A third kerbside bin for food scraps would be distributed to 700 City of Melbourne residents to test how a domestic food waste collection service could work in the municipality, as part a proposed Waste and Resource Recovery Strategy 2030.
Next Tuesday councillors will consider the strategy, which also outlines plans to introduce more shared waste hubs for businesses in the central city and remove some commercial bins from the public realm.
Lord Mayor Sally Capp said the proposed expansion the existing network of five waste hubs would activate laneways, reduce truck movements, boost amenity and make Melbourne more liveable.
“We can dramatically reduce the number of bins lining our laneways and the number of trucks on our streets by creating more central waste drop-off points,” the Lord Mayor said.
“Balcombe Place was transformed last year with a waste hub that has replaced around 20 bins and skips, and as a result we are seeing less illegally dumped rubbish and milk crates left in the lane.”
Chair of the Environment portfolio Councillor Cathy Oke said with food making up 50 per cent of household waste in the municipality, finding a solution for discarded food scraps is a key component of the proposed strategy.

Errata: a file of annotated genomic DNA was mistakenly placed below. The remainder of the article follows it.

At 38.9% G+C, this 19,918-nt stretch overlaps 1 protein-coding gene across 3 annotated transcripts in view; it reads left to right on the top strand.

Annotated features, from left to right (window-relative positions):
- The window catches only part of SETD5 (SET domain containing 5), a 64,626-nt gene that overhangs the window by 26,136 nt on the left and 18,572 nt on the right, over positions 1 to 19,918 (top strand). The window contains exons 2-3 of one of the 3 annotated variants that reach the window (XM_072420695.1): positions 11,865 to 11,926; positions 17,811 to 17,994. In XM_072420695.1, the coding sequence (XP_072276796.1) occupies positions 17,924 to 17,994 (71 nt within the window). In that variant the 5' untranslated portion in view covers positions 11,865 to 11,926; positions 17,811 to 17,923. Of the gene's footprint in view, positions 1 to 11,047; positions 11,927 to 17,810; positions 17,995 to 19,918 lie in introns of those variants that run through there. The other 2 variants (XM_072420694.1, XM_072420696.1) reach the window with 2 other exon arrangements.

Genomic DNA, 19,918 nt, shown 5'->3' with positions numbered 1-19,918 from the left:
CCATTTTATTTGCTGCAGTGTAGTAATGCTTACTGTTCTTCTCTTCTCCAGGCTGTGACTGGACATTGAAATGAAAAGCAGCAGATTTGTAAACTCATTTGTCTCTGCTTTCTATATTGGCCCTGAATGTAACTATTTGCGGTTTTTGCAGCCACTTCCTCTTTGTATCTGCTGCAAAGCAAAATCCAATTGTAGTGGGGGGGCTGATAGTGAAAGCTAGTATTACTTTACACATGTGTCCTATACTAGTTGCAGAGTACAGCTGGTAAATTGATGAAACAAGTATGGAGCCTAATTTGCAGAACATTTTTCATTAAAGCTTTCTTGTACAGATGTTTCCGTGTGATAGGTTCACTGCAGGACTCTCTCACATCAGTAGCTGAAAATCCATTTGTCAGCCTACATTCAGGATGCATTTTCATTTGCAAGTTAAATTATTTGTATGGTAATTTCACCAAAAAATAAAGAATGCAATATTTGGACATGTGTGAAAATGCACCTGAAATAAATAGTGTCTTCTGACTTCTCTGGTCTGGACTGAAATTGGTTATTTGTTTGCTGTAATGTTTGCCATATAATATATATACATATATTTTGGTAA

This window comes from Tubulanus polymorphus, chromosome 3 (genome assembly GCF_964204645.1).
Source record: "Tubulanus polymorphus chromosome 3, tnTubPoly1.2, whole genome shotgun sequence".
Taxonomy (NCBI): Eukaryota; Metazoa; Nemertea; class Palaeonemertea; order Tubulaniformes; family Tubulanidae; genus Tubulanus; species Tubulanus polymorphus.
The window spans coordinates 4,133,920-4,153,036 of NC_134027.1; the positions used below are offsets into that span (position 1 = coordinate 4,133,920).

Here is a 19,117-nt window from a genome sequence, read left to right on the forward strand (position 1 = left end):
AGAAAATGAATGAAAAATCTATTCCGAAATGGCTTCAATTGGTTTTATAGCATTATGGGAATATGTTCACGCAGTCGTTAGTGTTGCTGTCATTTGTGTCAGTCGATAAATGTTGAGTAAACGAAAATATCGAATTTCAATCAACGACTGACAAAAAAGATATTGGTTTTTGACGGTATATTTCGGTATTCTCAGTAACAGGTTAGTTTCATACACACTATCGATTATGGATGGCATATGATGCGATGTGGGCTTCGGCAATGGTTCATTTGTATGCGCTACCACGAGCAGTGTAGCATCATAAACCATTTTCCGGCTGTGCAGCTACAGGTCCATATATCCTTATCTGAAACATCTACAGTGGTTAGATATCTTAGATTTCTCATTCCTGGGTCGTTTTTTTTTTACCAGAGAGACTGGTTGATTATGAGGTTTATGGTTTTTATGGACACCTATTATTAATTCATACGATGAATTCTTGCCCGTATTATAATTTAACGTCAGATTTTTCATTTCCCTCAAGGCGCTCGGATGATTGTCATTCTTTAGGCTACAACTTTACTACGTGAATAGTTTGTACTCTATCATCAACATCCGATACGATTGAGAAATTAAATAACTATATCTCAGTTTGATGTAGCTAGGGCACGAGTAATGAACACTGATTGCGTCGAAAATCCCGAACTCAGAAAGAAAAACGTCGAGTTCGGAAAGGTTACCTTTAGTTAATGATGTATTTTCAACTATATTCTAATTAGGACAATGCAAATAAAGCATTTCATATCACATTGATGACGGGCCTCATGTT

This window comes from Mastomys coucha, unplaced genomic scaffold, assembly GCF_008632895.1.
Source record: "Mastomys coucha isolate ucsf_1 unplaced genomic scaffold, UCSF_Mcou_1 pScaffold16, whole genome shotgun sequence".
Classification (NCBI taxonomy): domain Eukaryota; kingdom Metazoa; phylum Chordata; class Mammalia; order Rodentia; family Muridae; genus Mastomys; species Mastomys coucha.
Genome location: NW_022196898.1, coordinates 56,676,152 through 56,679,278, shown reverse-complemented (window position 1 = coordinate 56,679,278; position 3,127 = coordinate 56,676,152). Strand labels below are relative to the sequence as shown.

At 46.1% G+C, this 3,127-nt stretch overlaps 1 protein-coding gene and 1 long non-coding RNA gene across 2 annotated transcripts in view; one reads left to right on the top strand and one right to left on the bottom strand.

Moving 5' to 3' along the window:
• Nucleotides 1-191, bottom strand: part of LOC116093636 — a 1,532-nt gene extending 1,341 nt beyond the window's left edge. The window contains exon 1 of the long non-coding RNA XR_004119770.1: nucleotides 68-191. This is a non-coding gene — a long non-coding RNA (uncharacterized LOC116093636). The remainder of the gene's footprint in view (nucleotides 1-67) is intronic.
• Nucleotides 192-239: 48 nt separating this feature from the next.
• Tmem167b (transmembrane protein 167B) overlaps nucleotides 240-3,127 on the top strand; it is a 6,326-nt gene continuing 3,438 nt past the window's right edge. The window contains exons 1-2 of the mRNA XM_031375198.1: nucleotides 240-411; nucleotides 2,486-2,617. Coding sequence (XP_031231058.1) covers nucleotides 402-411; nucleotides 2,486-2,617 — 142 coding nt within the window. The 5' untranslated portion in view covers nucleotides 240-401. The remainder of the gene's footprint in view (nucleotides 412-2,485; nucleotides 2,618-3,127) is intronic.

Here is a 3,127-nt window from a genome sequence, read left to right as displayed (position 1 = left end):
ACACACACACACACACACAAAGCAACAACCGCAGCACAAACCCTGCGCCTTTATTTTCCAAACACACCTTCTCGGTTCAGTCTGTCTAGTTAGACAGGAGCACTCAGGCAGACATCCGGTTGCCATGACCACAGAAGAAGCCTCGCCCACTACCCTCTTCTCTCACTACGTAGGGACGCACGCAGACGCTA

“Our residents discarded an estimated 12,000 tonnes of food waste in 2016-17 and through our engagement with the community we know people want a solution to avoid food going to landfill,” Cr Oke said.
“If the strategy is endorsed, a waste collection trial would be held to determine how collection services could work for residents with kerbside bins.
“A third bin for organic waste would be rolled out to 700 houses in Kensington later this year, building on an earlier trial in 2017.
“Food and garden waste would be collected weekly. The trial would be supported by an education and engagement campaign and help us design an effective waste collection service for the whole municipality in the future.”
In order to address changes to the global recycling industry that have left Victorian councils grappling with a critical oversupply of recyclable material, the strategy seeks to create more demand for recyclable products.
“China and India have restricted their imports and the stockpiling of waste around the state is a major wake-up call for all levels of government,” Cr Oke said.
“We want to drive demand for recycled products by working with state and other local governments to set targets to use recycled content in projects like new roads, footpaths, railway sleepers, and drainage pipes.
“We need government procurement targets for recycling to build Australia’s domestic recycling industry. This would create local jobs in our manufacturing sector and most importantly, stop recyclable material from ending up in landfill.
“We know there is a lot of work to be done on research and standards to ensure products made from recyclable materials are safe and fit for purpose. We are keen to work with industry and government to progress this as a priority. “